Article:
Perspective: Covid 19 Crisis and its Impact on the Urban Poor

As the country goes into a complete lockdown, the severely impacted are the urban poor especially Informal-Sector workers and the Homeless. They are in dire situations as they are not able to work during this time and have nowhere else to go.

The informal workers in India constitute as many as 90% of the total workforce of the cities. Many workers such as construction workers and street vendors work at informal sites of work – by the road, on construction sites, at dump sites, and live hand to mouth. No work for them means no food at the end of the day.

There are 1 million urban homeless as per the last census. Most of our big cities have a huge number of homeless who remain invisible and sleep in deplorable conditions in the open exposed to the elements. Even though we have homeless shelters in some cities, they are ill-equipped and with less capacity to handle all the numbers. Homeless are also left out of any benefits and schemes as many do not even have any identification documents to claim their rights.

It is in this context that the corona epidemic put the homeless and informal workers, who are mostly casual labour workers under twin risks. Risk of the livelihoods wiped out and exposure to virus infection. Most of the policy measures that urged all of us to “Work from Home” is not an option for the workers or the homeless who do not have homes. Neither is social distancing and self-isolation possible in the informal settlements that a good majority live in; or how can they “Stay safe, Stay Home” in their daily struggle of hand to mouth existence. Many such communities – homeless individuals and families, often with small children and people with disabilities, who used to work and earn their food are having to go hungry and are in not in a position to defend them against the pandemic.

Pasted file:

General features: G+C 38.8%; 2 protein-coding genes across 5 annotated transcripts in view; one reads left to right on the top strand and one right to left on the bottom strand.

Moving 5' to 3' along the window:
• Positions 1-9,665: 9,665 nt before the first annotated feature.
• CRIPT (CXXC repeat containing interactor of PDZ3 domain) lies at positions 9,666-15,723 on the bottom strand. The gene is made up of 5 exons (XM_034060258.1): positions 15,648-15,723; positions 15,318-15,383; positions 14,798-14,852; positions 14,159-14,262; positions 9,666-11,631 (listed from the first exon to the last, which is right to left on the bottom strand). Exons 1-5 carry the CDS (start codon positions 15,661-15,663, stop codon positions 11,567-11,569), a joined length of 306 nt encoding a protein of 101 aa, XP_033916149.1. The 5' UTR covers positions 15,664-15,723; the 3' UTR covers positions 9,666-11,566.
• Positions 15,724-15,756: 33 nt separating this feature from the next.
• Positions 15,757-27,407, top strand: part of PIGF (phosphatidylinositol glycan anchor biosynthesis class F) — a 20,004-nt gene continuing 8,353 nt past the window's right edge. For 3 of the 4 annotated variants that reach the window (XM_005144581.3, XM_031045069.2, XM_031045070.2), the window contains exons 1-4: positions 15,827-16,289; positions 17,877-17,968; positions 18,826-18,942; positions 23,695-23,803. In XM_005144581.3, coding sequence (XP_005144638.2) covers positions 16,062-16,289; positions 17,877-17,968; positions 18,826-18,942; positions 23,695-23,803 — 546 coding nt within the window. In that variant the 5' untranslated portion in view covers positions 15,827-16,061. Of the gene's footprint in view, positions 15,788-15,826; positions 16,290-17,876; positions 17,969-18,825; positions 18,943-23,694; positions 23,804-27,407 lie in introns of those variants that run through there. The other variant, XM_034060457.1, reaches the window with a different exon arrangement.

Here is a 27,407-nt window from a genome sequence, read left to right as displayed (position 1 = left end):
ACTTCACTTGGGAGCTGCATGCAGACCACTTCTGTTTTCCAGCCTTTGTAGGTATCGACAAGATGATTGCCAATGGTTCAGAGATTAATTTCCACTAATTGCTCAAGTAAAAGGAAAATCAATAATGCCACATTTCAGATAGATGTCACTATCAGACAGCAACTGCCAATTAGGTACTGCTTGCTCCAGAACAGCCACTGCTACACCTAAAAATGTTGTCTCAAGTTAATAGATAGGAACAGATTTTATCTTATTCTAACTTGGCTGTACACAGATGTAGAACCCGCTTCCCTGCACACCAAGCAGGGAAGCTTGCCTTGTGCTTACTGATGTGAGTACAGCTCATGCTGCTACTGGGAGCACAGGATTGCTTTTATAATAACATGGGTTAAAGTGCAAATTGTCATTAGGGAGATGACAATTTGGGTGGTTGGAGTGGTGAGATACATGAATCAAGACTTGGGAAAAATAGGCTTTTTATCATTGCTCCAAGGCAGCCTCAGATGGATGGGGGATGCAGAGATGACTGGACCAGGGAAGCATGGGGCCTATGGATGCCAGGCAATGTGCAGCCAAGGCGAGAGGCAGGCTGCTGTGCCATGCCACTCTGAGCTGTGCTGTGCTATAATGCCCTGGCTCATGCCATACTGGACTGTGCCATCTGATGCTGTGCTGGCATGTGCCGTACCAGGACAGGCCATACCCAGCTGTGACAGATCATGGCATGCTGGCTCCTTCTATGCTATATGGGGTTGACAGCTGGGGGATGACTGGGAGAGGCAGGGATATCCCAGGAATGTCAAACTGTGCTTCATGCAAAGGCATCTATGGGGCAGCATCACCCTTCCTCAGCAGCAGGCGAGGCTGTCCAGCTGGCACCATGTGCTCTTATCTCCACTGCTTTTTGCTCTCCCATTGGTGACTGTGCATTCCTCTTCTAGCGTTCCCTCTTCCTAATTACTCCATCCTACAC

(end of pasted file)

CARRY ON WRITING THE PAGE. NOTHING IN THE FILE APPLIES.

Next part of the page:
Looking at the present situation, with the lockdown extended till 14th April, the informal sector workers stare at the terrible situation of being in their homes and whilst having to fend for their families. We have already heard them walking hundreds of kilometres with small kids to go back to their village. There are a host of positive measures taken by the central government and the different state governments, yet we still have communities that fall through the financial and social protection nets. Many NGOs, CSRs and individuals are also trying to support the Government in rolling out and supplementing the relief measure.

Only one thing can help the urban poor to survive this crisis and that is immediate relief. They need food and safe shelter today to survive and any delay will push them deeper into the crisis.

Contributed by:

Aravind Unni

Thematic Lead – Urban Poverty Reduction

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